Tuesday, December 30, 2008

A Miniature Horse, Of Course

Today I spent the entire day reading an entire book. Nothing too intellectual, just a frothy novel about a champagne vineyard in France and three sisters who couldn't get along until a Gypsy showed up and straightened them out. The most intriguing character was their pet, a dwarf miniature horse named Cochon (French for pig). Having never heard of dwarf miniature horses (tinier, even, than a regular miniature horse), I immediately Googled them and learned they are sometimes put into service in the manner of seeing eye dogs. Fascinating. I always think about how fun it might (or might not) be to get a puppy, but I think I could definitely be the talk of the neighborhood with a dwarf miniature horse following me around on his little hooves.

Anyway, I needed to take it easy today because for the past week I've been kickin' it in Kentucky, gettin' buzzed on bourbon balls, shootin' the s$%! with a variety of family members and researchin' a new breed of cool kids who appear to be taking over the town: Hillbilly Hipsters (my own term, don't you love it?). I tell you what, they're a slightly standoffish crowd, and I pretty much feel like an uptight supernerd around them. I never did come up with quite the right outfit to properly infiltrate (my hair is waaaayyy too shiny for that scene), but I did manage to take some pretty revealing notes, which you won't find here since I'd rather work them into a story for a paying media outlet.

While in Louisville I had one breakfast at my favorite restaurant, Waffle House. Atmosphere-wise, that place has really taken it up a notch since the smoking ban kicked in. One new thing I discovered at Waffle House is that I don't need to order the double waffle, ever. It's just too much dough. I also noticed a line of fine print on the menu that I'd never seen before: "Thank you! You had a choice and you chose Waffle House. Please send comments to..." followed by an address. I always try to comment whenever possible, so I started thinking about what I might say. Basically, I'd be full of compliments. Good waffles. Crispy hash browns. Exceptionally friendly service. I like watching the line cooks work the grill. My only advice would be that Top 40 music should not be allowed on Waffle House juke boxes. Only oldies and country.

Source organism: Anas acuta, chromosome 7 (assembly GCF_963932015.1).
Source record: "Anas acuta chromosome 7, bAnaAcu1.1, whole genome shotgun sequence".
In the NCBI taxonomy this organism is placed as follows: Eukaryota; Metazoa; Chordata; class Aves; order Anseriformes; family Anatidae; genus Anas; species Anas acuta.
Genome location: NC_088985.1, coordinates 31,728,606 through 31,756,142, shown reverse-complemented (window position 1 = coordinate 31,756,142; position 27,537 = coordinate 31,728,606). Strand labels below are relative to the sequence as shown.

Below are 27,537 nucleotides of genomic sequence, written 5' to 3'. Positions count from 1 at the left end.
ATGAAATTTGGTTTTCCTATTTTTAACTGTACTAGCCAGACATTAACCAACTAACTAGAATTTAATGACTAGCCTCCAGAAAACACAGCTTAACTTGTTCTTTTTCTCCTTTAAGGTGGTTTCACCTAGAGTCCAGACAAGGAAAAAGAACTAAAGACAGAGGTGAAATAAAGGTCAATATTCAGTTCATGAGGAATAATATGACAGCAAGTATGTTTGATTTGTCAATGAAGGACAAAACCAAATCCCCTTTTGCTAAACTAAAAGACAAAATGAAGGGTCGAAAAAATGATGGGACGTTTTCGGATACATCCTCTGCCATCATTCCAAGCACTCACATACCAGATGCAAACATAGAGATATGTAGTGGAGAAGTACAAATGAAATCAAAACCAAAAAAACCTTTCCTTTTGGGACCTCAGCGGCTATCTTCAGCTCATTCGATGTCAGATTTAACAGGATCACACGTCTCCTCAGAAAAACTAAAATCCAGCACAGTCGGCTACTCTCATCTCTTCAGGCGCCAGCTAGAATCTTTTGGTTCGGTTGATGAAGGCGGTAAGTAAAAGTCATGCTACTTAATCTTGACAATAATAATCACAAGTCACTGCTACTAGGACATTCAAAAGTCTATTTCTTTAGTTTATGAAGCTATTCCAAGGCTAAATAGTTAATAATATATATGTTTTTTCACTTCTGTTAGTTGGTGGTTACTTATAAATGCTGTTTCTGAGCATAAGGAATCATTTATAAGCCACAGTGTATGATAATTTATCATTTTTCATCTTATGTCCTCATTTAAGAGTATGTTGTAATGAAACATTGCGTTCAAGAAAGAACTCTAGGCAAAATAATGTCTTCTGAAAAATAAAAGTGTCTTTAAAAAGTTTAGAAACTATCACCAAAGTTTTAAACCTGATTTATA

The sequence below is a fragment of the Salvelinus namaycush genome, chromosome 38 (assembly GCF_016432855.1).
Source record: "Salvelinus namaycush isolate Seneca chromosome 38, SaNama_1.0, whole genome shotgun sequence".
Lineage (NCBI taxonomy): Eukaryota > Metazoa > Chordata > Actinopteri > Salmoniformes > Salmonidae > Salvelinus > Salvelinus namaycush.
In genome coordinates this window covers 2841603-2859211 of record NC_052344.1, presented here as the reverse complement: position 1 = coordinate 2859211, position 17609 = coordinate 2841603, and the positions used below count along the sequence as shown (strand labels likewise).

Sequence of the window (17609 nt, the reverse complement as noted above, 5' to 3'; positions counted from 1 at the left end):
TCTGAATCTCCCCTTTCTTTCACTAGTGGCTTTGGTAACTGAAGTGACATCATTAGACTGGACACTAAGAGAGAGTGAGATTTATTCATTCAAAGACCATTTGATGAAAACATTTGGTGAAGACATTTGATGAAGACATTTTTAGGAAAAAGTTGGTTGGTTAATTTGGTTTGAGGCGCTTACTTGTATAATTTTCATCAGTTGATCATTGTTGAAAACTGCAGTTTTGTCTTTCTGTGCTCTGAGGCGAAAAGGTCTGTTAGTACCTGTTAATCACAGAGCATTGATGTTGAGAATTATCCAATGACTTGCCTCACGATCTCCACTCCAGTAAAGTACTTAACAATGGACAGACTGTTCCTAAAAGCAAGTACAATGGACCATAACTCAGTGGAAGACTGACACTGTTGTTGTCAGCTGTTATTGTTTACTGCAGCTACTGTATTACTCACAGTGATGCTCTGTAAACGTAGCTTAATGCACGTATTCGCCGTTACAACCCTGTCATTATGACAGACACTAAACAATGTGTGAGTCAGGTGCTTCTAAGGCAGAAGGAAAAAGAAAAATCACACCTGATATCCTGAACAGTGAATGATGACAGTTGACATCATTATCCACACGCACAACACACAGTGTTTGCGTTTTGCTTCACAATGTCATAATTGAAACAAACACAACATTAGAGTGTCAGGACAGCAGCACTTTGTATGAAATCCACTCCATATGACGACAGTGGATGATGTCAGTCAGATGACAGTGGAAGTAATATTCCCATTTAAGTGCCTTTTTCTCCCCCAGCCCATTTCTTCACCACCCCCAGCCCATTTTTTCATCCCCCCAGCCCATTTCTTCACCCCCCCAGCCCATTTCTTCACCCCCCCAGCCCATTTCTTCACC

Meanwhile, I defy you all to lead me to a more outstanding fast food establishment than the Chick-fil-A at exit 172 off I-65 in Lafayette, Indiana. I mean, give me a break. It's fabulosity defined. Sparkling clean, with delectable waffle fries and employees who seem genuinely delighted to be serving up chicken sandwiches. It's also a great place to stock up on my favorite low-fat mayonnaise packets, which I carry in my purse at all times. They're not open on Sundays because the Chick-fil-A corporation believes in a day of rest, so I sometimes have to reschedule my drive to a Monday morning so I don't miss out.

P.S. The highlight of Christmas Day was when my sister Claire brought one of those spiky head massagers to dinner at my grandparents' house. In a rare episode of bonding among all factions of the family, we passed it up and down the 20-seat table, each person massaging the next one's head. Even Sammy, our golden retriever, got his head raked. It was a very warm moment.

Thursday, December 18, 2008

30 Going On 13

Last weekend, I was watching the enchanting Jennifer Garner flick 13 Going On 30 (it was part of a movie marathon that included two other favorites guaranteed to drive any man away, In Her Shoes and Something's Gotta Give), and thinking I really ought to star in the sequel, 30 Going On 13.

When I was 13, I was a very powerful eighth-grader at Crosby Middle School. I was the number-one flute player in the school (duh), and my band teacher and I even had a special whistle. (Mr. Dennis Anderson was possibly the best teacher of my entire public school career and beyond, and I sincerely wish I'd called him up and told him that before it was too late.) My on-again, off-again love interest was a bad boy named Brandon with a floppy blond bowl-cut, and I never found his antics anything but 100% amusing. Most of our romance played out in the back of Jefferson County Schools bus #411, but he was an excellent folder of notes and he did jump off my parents' balcony to impress me once.

Anywho, if I could lend my 30-year-old brain to my 13-year-old self for a week or so, there are a few things I could easily accomplish:

1. Since my most cherished activity of all time is staring out the window, I would stage a walkout at Crosby Middle School, a stinking brown blob of a building designed in the '70s when the presence of windows was considered a menacing distraction for students. Little did those idiot architects know how many perfectly coherent sentences I would dream up while staring out of windows later in life.